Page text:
Gap Between Vaccine Doses Could Be 6 Weeks | Nutrition Fit



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The CDC has updated its guidance on how long people can wait between the first and second doses of the Pfizer/BioNTech and Moderna COVID-19 vaccines.

If the second dose can’t be scheduled in the recommended timeframe — 21 days after the first dose for Pfizer and 28 days for Moderna — people can wait up to 6 weeks, the CDC said in an update published Thursday.

“The second dose should be administered as close to the recommended interval as possible,” the CDC said. “However, if it is not feasible to adhere to the recommended interval, the second dose of Pfizer/BioNTech and Moderna COVID-19 vaccines may be scheduled for administration up to 6 weeks (42 days) after the first dose.”

There’s limited information about how well the vaccines work outside that timeframe, the CDC said. If the second dose is given after 6 weeks, there’s no need to restart the series.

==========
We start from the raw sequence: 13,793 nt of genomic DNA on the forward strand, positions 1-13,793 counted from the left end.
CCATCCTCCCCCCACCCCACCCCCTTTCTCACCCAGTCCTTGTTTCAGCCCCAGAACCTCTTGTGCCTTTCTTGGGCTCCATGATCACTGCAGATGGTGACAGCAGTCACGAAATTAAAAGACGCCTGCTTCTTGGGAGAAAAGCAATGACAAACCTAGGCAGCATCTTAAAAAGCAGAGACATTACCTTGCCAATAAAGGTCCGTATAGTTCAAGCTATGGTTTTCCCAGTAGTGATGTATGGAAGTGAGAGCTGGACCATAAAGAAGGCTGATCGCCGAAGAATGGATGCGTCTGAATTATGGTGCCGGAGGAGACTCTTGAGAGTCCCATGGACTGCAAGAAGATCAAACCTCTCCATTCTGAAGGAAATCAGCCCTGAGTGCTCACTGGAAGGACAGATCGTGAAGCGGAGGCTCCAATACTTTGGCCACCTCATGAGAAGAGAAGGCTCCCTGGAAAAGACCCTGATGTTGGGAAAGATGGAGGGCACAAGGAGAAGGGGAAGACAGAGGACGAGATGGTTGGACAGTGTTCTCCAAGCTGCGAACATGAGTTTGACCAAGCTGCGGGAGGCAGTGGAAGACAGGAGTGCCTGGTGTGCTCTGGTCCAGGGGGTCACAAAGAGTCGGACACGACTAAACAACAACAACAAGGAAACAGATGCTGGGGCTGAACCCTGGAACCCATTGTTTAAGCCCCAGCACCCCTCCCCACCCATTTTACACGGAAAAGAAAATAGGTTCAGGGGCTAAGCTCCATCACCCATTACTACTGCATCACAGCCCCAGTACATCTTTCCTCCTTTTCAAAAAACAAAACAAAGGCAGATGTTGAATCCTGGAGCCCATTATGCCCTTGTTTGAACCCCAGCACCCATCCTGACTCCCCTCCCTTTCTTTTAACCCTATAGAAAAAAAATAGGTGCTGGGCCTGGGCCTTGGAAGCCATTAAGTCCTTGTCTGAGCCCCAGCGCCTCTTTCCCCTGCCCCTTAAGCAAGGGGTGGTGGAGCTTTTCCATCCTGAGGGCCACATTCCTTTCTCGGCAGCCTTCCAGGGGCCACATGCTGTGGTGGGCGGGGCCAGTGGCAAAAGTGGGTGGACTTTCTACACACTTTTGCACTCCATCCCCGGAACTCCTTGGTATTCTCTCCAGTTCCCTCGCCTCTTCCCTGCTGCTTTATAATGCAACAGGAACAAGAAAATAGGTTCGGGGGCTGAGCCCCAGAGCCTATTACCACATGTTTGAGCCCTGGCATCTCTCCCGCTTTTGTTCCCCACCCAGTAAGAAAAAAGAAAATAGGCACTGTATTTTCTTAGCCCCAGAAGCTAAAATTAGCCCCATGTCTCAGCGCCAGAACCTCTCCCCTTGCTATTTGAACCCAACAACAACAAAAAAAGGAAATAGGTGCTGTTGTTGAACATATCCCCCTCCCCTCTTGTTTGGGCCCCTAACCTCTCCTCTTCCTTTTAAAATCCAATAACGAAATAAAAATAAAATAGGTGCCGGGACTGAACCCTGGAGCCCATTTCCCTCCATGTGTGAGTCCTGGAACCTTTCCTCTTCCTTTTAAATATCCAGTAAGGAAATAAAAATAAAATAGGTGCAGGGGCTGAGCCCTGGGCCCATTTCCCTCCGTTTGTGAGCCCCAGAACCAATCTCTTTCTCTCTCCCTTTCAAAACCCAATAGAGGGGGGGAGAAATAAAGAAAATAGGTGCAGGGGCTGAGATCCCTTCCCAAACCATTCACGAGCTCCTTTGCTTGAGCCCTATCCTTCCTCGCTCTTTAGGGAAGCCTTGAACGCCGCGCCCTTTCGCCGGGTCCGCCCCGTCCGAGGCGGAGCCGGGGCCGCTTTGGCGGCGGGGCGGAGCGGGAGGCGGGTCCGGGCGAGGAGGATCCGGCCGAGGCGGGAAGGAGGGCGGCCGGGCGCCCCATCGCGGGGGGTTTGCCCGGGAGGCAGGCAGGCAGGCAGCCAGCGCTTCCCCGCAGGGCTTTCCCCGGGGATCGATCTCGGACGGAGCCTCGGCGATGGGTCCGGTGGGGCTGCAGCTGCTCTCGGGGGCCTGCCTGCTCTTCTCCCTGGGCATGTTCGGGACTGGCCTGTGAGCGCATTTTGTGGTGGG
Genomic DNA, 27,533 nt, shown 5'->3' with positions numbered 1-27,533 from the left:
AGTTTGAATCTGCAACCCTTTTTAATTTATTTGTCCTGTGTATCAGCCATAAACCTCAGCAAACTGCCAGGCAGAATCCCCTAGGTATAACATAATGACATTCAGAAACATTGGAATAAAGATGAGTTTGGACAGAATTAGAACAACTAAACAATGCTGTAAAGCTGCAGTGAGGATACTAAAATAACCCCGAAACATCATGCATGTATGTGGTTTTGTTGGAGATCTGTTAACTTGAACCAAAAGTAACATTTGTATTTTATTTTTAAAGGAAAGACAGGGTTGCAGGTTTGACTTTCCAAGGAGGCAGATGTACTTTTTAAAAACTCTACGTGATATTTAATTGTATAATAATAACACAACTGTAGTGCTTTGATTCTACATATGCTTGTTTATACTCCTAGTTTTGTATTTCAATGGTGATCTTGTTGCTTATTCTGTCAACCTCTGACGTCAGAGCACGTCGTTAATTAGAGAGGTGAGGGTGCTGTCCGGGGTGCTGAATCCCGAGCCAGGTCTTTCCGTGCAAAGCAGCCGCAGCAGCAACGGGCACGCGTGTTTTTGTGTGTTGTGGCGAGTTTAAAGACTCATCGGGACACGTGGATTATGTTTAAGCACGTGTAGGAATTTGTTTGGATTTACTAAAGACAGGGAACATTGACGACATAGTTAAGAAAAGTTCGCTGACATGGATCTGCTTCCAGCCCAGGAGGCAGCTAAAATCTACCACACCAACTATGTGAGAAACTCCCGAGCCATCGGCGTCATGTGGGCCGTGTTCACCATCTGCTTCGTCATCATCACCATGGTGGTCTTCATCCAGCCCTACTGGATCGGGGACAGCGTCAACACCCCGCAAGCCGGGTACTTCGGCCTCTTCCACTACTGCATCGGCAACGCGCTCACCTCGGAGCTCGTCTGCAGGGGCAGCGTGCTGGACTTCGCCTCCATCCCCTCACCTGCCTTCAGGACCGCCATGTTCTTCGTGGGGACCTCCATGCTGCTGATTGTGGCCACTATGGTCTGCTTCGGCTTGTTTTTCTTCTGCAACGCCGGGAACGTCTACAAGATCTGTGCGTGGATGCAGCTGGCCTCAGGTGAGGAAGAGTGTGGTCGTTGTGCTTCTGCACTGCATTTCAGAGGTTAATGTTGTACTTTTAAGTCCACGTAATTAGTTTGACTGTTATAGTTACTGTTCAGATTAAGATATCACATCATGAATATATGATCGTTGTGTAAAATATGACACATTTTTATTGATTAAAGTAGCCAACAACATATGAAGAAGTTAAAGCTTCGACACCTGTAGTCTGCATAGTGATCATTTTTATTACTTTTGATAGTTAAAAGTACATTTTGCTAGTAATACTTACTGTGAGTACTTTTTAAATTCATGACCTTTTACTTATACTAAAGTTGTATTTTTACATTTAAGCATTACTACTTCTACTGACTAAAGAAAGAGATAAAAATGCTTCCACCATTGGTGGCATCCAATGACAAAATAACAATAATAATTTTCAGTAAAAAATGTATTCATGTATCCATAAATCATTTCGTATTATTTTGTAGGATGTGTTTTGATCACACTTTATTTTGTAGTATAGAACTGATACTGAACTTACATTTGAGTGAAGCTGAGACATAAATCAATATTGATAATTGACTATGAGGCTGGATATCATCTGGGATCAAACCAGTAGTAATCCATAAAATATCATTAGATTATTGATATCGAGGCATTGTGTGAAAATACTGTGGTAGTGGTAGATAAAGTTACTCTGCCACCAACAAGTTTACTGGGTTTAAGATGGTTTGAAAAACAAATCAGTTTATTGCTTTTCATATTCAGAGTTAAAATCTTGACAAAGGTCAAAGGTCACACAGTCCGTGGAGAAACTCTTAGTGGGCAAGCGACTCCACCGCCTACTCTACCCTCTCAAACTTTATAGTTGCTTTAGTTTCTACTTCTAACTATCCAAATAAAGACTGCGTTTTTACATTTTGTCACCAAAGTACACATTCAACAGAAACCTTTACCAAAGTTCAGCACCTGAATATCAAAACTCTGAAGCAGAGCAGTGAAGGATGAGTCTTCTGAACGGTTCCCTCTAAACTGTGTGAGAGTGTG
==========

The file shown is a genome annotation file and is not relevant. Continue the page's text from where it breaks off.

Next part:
CNN said the new CDC guidance “appears to clarify earlier language that said ‘there is no maximum interval between the first and second doses for either vaccine.’ “

The guidance is significant because the CDC had advised states not to hold back vaccines for second shots so that a maximum number of people can get the first dose. States are adding vaccination sites as they complain about vaccine shortages.

Anthony Fauci, MD, the director of the National Institute of Allergy and Infectious Diseases and the leading voice on the coronavirus in the United States, told CNN that people would be “taking a chance” if they follow the new CDC guidance.

“You’re taking a chance. The data from the clinical trials showed that in the Moderna trial, you should get the boost 28 days after the prime. That’s what I got; I got it exactly 28 days later. When you’re dealing with Pfizer, it’s 21; that’s where the data show is the optimal effect,” he said.

He added that delaying the second dose might not be “a big deal.”

The Pfizer and Moderna vaccines are the only ones being given in the United States at this time. Both use two shots of messenger RNA (mRNA) to create an immune response against the coronavirus. People should get both doses of the same vaccine, the CDC says.

Other COVID vaccines in clinical trials, such as the one being developed by Johnson & Johnson, require only one shot, which would provide a logistical advantage over the two-shot vaccines.


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